Still, the EEG results are promising enough for us to recommend exercise as an intervention to improve the student or employee experience, especially considering its additional health benefits. The other benefits of regular exercise include improved cardiovascular health (Pinckard, Baskin, & Stanford, 2019), decreases in risk for many preventable diseases (Lao, et al, 2018), and a likely increase in self efficacy (Tikac, Unal, & Atug, 2022).
Whether you want to improve your health, productivity, or state of mind, physical wellness should be prioritized, with regular exercise as a key component. There’s only one way to do it: take a step toward that goal, then another, then another…
To schedule a coaching call, REACH OUT here. I’d be happy to support your journey.
Davis, J.D. and Newlon, M. (2022). Exercise Induced Enhancement of Focus and Calm. BrainCo Technologies, whitepaper.
Davis, J.D. (2019). A Sleep-Deprived Nation: the importance of sleep in education. Usable Knowledge, Harvard Graduate School of Education.
Lao, X.C., Deng, H., Liu, X., Chan, T., Zhang, Z., Chang, L., Yeoh, E., Tam, T., Wong, M.C.S., and Thomas, G.N., (2018). Increased leisure-time physical activity associated with lower onset of diabetes in 44 828 adults with impaired fasting glucose: a population-based prospective cohort study. British Journal of Sports Medicine, 53(14), 895–900.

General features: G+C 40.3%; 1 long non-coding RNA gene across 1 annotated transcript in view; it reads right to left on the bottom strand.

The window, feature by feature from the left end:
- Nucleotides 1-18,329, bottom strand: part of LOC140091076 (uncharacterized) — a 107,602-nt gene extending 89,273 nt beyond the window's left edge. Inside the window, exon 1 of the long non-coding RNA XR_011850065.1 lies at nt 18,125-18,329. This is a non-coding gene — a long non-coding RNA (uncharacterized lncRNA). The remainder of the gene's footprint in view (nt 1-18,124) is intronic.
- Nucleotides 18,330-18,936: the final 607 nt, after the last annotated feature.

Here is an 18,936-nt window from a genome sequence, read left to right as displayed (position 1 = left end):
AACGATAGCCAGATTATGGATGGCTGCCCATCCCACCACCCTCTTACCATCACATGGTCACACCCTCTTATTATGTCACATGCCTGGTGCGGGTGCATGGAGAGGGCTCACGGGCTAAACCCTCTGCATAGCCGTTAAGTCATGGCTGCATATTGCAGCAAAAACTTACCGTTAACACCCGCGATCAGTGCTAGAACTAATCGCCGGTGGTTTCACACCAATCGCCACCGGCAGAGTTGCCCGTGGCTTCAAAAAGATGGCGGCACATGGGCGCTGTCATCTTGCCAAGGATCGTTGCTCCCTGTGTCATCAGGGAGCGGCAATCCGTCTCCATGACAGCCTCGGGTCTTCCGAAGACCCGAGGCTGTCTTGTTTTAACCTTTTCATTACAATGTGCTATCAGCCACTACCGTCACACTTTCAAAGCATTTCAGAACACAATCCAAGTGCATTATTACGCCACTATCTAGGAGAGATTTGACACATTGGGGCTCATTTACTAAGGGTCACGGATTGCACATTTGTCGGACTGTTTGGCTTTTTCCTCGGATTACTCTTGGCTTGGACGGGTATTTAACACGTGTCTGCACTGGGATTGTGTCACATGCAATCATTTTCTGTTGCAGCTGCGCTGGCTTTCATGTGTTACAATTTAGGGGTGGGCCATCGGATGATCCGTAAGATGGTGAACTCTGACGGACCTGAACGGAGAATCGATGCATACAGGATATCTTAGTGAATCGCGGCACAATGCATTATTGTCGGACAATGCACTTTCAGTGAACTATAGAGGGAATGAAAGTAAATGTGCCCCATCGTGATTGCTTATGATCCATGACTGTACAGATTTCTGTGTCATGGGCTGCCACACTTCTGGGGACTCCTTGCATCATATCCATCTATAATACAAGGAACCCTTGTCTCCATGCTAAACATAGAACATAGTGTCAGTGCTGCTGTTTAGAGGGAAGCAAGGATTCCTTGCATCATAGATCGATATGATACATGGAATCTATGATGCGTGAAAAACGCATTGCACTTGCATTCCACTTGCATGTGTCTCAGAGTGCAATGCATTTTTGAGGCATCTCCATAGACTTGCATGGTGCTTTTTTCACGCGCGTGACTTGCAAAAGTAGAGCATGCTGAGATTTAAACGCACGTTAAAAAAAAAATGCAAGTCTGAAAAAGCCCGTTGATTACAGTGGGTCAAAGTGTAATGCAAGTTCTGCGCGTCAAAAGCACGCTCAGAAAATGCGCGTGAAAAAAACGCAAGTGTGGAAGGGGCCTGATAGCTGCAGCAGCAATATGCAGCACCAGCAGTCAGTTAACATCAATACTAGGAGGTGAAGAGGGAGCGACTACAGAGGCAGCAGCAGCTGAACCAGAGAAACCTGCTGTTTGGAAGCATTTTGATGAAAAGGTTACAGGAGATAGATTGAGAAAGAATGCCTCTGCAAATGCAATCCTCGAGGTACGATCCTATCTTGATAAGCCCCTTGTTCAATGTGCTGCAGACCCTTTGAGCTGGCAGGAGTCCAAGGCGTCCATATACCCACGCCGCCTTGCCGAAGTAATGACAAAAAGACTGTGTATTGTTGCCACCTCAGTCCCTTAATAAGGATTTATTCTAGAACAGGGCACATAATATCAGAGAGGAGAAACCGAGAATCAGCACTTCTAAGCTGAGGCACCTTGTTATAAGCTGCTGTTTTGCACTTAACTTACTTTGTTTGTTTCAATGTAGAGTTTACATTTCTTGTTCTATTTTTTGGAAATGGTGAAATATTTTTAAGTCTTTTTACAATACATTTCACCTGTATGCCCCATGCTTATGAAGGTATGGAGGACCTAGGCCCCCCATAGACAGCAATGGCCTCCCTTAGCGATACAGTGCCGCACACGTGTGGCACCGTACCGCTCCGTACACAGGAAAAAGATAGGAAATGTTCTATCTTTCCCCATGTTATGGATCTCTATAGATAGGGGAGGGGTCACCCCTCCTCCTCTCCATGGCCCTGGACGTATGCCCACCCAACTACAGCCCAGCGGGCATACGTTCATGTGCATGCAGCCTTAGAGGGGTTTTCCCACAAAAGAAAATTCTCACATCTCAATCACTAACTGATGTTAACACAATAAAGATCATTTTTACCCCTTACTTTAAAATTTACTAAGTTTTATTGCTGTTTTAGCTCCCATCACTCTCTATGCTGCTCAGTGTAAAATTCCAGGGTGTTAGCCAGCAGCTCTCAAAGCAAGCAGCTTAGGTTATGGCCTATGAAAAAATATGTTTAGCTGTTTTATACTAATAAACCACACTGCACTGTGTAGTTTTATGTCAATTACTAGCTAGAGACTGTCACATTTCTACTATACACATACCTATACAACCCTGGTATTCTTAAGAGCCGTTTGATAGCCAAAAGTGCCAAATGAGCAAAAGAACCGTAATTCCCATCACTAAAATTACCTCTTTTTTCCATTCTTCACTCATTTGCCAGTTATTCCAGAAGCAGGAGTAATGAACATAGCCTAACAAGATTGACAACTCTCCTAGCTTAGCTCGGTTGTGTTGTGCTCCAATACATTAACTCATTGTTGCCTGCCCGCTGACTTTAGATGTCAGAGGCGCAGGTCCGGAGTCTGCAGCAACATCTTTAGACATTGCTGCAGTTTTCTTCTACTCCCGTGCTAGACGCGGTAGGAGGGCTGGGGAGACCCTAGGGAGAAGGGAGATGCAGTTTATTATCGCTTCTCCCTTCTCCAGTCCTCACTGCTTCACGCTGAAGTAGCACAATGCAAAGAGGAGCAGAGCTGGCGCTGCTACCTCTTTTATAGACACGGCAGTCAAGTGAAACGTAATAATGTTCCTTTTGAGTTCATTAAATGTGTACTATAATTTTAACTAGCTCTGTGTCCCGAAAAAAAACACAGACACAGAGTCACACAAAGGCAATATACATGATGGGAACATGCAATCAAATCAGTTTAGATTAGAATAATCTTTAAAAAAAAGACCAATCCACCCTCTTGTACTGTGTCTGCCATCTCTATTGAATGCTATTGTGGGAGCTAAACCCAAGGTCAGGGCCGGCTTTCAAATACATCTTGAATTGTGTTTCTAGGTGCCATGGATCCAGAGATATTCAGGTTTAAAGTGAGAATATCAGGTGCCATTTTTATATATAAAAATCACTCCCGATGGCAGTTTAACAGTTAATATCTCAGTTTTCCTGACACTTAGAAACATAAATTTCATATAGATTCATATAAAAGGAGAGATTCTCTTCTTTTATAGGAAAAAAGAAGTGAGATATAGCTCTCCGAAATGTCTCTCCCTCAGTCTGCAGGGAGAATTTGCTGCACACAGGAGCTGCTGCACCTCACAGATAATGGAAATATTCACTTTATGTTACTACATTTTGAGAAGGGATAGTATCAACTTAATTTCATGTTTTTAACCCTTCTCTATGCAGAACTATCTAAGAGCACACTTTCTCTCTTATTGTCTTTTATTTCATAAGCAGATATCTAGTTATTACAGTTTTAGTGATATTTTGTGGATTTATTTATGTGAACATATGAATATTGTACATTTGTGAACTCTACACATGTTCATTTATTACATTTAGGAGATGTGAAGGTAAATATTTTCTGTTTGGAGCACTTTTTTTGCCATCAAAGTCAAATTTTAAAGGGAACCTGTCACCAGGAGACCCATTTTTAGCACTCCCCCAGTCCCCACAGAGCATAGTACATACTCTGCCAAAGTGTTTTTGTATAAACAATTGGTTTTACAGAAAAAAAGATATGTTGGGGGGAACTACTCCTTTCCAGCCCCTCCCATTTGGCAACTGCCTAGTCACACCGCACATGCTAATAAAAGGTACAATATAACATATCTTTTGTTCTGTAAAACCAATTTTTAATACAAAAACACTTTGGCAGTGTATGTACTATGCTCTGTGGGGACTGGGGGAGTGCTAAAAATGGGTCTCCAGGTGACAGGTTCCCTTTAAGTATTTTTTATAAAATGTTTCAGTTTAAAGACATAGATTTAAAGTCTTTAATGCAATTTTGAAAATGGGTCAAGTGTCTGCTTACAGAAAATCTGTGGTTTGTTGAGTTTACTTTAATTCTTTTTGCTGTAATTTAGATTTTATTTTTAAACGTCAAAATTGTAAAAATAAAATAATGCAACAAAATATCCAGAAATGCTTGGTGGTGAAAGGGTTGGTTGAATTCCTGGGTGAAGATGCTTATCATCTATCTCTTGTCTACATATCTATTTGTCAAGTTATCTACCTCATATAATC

Pinckard, K., Kedryn K. Baskin, K.K., and Stanford, K.I. (2019). Effects of Exercise to Improve Cardiovascular Health. Frontiers in Cardiovascular Medicine, 6, 69.
Scarpina, F., & Tagini, S. (2017). The Stroop Color and Word Test. Frontiers in psychology, 8, 557.
Tikac, G., Unal, A., and Altug, F. (2022). Regular exercise improves the levels of self-efficacy, self-esteem and body awareness of young adults. The Journal of sports medicine and physical fitness, 62(1), 157–161.
James (Jim) Davis works with teams and individuals on leadership development, culture enhancement, and performance psychology. He studied Human Development and Psychology at Harvard University and is a sought-after speaker, author, and coach. In 2020 he received US Marine Corps’ ‘Excellence in Leadership Award’. To work with Jim, CLICK HERE.